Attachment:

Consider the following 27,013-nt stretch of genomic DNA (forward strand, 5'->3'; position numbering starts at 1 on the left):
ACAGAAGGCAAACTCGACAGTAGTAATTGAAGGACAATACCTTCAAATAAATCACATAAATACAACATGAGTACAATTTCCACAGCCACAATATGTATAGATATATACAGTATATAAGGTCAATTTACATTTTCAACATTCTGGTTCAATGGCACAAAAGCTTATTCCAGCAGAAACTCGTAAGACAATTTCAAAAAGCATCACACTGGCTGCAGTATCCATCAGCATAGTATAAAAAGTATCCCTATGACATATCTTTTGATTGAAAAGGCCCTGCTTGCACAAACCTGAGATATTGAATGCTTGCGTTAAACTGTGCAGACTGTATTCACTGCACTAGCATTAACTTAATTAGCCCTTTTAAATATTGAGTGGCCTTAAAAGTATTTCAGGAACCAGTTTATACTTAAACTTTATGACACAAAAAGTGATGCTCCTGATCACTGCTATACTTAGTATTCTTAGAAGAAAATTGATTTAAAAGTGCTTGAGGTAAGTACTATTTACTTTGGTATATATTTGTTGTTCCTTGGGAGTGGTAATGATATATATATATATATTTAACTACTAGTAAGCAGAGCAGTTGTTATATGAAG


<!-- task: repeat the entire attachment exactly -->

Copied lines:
Consider the following 27,013-nt stretch of genomic DNA (forward strand, 5'->3'; position numbering starts at 1 on the left):
ACAGAAGGCAAACTCGACAGTAGTAATTGAAGGACAATACCTTCAAATAAATCACATAAATACAACATGAGTACAATTTCCACAGCCACAATATGTATAGATATATACAGTATATAAGGTCAATTTACATTTTCAACATTCTGGTTCAATGGCACAAAAGCTTATTCCAGCAGAAACTCGTAAGACAATTTCAAAAAGCATCACACTGGCTGCAGTATCCATCAGCATAGTATAAAAAGTATCCCTATGACATATCTTTTGATTGAAAAGGCCCTGCTTGCACAAACCTGAGATATTGAATGCTTGCGTTAAACTGTGCAGACTGTATTCACTGCACTAGCATTAACTTAATTAGCCCTTTTAAATATTGAGTGGCCTTAAAAGTATTTCAGGAACCAGTTTATACTTAAACTTTATGACACAAAAAGTGATGCTCCTGATCACTGCTATACTTAGTATTCTTAGAAGAAAATTGATTTAAAAGTGCTTGAGGTAAGTACTATTTACTTTGGTATATATTTGTTGTTCCTTGGGAGTGGTAATGATATATATATATATATTTAACTACTAGTAAGCAGAGCAGTTGTTATATGAAG